As support for his claim that he is entitled to a new trial, the appellant relies on Ex parte Godbolt, 546 So.2d 991 (Ala.1987). In Godbolt, as in the instant case, appellate counsel was not the same counsel who had represented the appellant at trial.
“ ‘When, as here, a criminal defendant is represented on appeal by counsel other than the attorney at trial, the absence of a substantial and significant portion of the record, even absent any showing of specific prejudice or error, is sufficient to mandate reversal. The wisdom of this rule is apparent. When a defendant is represented on appeal by the same attorney who defended him at trial, the court may properly require counsel to articulate the prejudice that may have resulted from the failure to record a portion of the proceedings. Indeed, counsel's obligation to the court alone would seem to compel him to initiate such disclosure. The attorney, having been present at trial, should be expected to be aware of any errors or improprieties which may have occurred during the portion of the proceedings not recorded. But when a defendant is represented on appeal by counsel not involved at trial, counsel cannot reasonably be expected to show specific prejudice. To be sure, there may be some instances where it can readily be determined from the balance of the record whether an error has been made during the untranscribed portion of the proceedings. Often, however, even the most careful consideration of the available transcript will not permit us to discern whether reversible error occurred while the proceedings were not being recorded. In such a case, to require new counsel to establish the irregularities that may have taken place would render illusory an appellant's right to notice plain errors or defects, and render merely technical his right to an appeal.
“ ‘We do not advocate a mechanistic approach to situations involving the absence of a complete transcript of the trial proceedings. We must, however, be able to conclude affirmatively that no substantial rights of the appellant have been adversely affected by the omissions of the transcript. When ․ a substantial and significant portion of the record is missing, and the appellant is represented on appeal by counsel not involved at trial, such a conclusion is foreclosed ․’ ”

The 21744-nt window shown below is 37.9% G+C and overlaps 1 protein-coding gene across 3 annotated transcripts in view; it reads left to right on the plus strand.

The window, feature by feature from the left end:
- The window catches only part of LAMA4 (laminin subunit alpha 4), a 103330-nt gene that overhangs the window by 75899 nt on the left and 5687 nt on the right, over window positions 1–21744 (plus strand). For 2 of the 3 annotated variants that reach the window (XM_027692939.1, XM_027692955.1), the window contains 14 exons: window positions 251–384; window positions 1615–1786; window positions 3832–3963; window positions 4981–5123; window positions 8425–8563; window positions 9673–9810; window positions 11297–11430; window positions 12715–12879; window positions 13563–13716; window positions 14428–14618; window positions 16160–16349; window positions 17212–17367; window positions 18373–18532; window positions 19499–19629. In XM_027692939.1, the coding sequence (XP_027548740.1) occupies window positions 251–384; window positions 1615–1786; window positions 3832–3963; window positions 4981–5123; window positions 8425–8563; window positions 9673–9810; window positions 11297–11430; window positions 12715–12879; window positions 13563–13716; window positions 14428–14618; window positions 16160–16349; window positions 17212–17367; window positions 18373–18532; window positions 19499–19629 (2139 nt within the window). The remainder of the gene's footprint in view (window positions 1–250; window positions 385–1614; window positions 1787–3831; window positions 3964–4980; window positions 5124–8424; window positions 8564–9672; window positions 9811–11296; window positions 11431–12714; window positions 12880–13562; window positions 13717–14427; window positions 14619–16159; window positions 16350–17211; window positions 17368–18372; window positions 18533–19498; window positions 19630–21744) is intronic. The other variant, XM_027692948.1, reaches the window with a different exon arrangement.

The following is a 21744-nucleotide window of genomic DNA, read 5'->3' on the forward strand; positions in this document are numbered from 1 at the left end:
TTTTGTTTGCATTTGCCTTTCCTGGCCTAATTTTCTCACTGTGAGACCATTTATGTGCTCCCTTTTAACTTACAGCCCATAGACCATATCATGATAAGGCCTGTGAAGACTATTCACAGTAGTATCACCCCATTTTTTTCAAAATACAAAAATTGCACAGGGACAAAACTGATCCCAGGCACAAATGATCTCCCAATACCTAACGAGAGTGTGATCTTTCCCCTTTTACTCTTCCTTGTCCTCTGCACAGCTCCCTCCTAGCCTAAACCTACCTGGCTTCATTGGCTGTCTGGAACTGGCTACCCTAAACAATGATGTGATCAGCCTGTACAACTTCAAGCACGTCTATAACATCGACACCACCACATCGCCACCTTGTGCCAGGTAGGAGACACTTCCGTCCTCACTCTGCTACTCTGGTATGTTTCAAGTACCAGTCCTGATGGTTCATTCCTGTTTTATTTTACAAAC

Godbolt, 546 So.2d at 997 (Citations omitted.) (Quoting with approval United States v. Selva, 559 F.2d 1303, 1305-06 (5th Cir.1977).)
In the present case, substantial portions of the trial record have been omitted. The record does not include the sentencing hearing, nor does it contain the hearing involving the trustworthiness of the witnesses alluded to during trial. Further, pages are missing from both the transcript of the pretrial hearing held on March 29, 1999, and the trial transcript. After a careful and extensive review of the record, this Court cannot conclude that the appellant has not been prejudiced by the missing portions of the record. Given the trial court's finding that the omitted portions of the record entitled the appellant to a new trial, the appellant's vigorous attempts to obtain a complete record on appeal, and the nature of the proceedings missing from the record, reversal is required under the unique circumstances of this case. Accordingly, the appellant's conviction is reversed, and this case is remanded to the Hale Circuit Court for a new trial.
REVERSED AND REMANDED.
McMILLAN, Presiding Judge.
COBB, BASCHAB, SHAW, and WISE, JJ., concur.